Our job as adults is to recognize the opportunities for growth, realization, and sacred insight—all gifts of grace—that fill our teens' eventful lives. In Sacred Gifts, Tina Brennan unwraps 10 gifts she received from her seven children when they were teenagers: forgiveness, perseverance, listening, advocacy, giving, sacrifice, loneliness, decision, injustice, and surrogacy.
Brennan explains how we are called to teach our young people—and to witness to and learn from them. Our teens, those "fragile creators of chaos," bring gifts of wisdom to the family and to the world, and the results of those gifts can be awesome and enriching.
Sacred Gifts invites you to reflect on how the gifts teens give you every day might become part of your own life.
Copyright: Jan. 1, 2003
Size: 5.5 x 8.5
Length: 88 pages
Item number: 5601
Inland Register, April 29, 2004
Tina Brennan is a great storyteller. Her 10 stories of her children, with names changed for publication, are memorable and very helpful for anyone such as a parent or teacher who has contact with teens. In fact, I wonder if her stories could be used with teens in a class as a basis of discussion on key issues of family and school life.
One story centers on Sean, who enters a pentathlon at age 14 with strong hopes of going on to nationals in Nebraska. Early in the first event of hurdles, he falls and all hopes seemed dashed. Mother weeps within as she watches the dramatic accident and hopes they can just go home quietly. But Sean decides to continue on in all five events, even though he has no chance to win. He is so energized, his point score brings him in second. The story's twist both surprises and teaches us about competition and life.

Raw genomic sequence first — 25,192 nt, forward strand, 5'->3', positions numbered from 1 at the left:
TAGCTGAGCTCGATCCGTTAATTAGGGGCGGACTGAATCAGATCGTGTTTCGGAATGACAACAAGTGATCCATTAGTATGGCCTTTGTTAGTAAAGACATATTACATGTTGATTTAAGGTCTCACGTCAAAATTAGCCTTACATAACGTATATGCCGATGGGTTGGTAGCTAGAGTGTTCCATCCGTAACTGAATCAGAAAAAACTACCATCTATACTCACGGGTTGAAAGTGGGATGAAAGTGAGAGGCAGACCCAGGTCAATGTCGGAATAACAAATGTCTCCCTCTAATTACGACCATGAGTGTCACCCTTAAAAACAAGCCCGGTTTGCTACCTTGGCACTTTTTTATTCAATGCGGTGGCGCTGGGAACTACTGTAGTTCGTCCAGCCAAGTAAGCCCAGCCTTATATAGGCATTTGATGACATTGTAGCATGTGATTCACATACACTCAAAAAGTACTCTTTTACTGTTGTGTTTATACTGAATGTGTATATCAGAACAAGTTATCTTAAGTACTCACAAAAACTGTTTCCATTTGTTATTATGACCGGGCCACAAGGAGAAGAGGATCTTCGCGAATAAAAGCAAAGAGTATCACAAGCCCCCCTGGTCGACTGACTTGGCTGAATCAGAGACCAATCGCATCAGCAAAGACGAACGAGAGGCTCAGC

One of my favorite stories centers on Sean again, at age 13, who is challenging his folks at an evening meal over a decision preventing an older brother, Mike, from continuing in sports because he had gotten a C in math. This story, "The Gift of Advocacy," really tugs at your heartstrings. It is powerful to see a younger brother do the maximum to enable his older brother to continue to play sports. The one C leading to "no sports" seems totally unfair to Sean. Yet family rules have been agreed upon. How this all works out when Mike gets his math grade up to a B- and the question becomes, can he now go back to sports? is a very interesting journey.
Mrs. Brennan has a way with words. She allows you to feel with parents and be edified by very human teens.
Brennan's stories seem very real. She somehow translates in a very compassionate way the conflict with the coach, the "meltdown" of a son at school, or the very wonderful gifts of a son's homemade cake or a daughter's gift of taking care of the smaller children so Mom can have a day joyfully reading lots of library books.
Each chapter often connects with stories from the Bible and a short piece from contemporary writers like Fathers Richard Rohr or Henri Nouwen. Brennan has a section at the end of each chapter, "Opening the Gift," with thoughtful questions that could be used for prayer or discussion.
In Sacred Gifts, Tina Brennan has given us all a great gift. She helps us see the incredible gift our teenagers are and what a wonderful challenge it is to be a parent.
Review by Father Tom Caswell